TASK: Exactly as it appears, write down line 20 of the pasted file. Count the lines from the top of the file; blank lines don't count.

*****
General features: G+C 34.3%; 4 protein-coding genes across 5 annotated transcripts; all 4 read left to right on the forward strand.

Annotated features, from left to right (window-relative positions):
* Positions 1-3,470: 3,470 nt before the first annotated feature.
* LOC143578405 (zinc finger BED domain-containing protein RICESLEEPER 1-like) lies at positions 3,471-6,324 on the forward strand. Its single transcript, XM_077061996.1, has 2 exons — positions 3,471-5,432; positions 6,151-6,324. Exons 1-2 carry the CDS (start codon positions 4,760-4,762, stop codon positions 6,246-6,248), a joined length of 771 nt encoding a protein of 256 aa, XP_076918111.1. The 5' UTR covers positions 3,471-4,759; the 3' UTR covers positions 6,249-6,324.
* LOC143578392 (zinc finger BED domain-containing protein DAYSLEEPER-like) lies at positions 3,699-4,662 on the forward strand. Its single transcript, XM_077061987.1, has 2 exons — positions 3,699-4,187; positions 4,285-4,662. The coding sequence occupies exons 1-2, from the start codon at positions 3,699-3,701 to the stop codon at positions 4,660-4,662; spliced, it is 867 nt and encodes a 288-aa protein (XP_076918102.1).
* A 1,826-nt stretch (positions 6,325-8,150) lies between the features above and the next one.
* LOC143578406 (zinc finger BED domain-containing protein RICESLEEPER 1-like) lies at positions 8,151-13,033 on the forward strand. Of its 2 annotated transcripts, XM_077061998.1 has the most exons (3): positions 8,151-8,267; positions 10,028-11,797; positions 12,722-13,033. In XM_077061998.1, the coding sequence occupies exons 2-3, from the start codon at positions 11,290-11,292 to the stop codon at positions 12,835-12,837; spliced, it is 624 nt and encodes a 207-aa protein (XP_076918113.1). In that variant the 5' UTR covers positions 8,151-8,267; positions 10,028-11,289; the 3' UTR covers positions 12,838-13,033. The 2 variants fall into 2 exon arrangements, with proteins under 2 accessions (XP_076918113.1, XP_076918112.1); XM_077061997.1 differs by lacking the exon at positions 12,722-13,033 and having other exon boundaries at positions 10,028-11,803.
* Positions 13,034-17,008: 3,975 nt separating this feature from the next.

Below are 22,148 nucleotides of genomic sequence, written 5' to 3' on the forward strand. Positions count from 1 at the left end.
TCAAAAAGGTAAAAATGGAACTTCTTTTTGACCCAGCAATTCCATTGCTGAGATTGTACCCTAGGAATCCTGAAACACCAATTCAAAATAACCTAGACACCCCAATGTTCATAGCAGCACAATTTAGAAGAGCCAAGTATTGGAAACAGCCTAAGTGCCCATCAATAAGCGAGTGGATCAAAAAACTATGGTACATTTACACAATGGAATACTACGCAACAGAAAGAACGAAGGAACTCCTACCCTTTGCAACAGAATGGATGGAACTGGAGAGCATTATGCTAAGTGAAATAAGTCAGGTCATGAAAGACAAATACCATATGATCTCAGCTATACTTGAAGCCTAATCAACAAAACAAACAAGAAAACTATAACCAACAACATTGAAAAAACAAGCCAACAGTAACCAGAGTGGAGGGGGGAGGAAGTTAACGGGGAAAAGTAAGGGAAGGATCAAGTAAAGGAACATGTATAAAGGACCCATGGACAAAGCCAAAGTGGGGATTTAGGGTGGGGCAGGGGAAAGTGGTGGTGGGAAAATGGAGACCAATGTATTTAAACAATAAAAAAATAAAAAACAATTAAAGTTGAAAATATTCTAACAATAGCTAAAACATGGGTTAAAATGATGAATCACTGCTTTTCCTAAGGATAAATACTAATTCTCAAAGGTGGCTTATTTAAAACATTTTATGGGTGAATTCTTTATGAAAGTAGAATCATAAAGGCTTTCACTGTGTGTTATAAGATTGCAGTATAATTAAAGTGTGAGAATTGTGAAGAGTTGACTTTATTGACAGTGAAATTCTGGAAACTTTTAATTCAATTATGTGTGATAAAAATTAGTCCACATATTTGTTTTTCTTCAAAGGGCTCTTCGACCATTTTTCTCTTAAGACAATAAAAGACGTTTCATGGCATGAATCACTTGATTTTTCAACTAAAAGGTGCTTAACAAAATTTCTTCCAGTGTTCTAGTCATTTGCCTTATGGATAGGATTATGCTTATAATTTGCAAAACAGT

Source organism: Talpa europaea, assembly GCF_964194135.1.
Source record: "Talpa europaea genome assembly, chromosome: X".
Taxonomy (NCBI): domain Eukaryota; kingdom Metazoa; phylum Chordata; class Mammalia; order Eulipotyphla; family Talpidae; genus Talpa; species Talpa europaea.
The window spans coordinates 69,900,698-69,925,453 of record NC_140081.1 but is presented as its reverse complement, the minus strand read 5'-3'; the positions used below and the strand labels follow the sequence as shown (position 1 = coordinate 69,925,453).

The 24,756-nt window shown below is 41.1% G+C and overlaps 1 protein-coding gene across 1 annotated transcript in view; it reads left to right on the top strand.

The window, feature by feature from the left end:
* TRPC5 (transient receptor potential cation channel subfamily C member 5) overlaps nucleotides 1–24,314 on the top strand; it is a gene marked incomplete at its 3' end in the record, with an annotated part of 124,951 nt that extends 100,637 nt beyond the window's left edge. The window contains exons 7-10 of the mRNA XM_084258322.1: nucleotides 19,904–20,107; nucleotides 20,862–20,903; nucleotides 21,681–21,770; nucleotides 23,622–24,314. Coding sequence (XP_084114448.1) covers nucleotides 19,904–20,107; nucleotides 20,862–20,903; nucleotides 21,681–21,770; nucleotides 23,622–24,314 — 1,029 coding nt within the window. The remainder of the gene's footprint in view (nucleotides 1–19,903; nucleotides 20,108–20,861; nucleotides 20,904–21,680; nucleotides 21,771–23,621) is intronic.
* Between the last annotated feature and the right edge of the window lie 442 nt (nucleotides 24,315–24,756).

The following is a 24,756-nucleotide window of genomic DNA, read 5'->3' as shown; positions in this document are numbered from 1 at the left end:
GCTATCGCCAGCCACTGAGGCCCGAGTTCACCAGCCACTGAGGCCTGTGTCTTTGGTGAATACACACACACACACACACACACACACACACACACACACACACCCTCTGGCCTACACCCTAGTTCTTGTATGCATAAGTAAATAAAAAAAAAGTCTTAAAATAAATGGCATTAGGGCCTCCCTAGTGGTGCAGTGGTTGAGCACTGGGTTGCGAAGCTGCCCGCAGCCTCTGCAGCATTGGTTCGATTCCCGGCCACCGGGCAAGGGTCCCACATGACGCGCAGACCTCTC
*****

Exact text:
GCTATCGCCAGCCACTGAGGCCCGAGTTCACCAGCCACTGAGGCCTGTGTCTTTGGTGAATACACACACACACACACACACACACACACACACACACACACACCCTCTGGCCTACACCCTAGTTCTTGTATGCATAAGTAAATAAAAAAAAAGTCTTAAAATAAATGGCATTAGGGCCTCCCTAGTGGTGCAGTGGTTGAGCACTGGGTTGCGAAGCTGCCCGCAGCCTCTGCAGCATTGGTTCGATTCCCGGCCACCGGGCAAGGGTCCCACATGACGCGCAGACCTCTC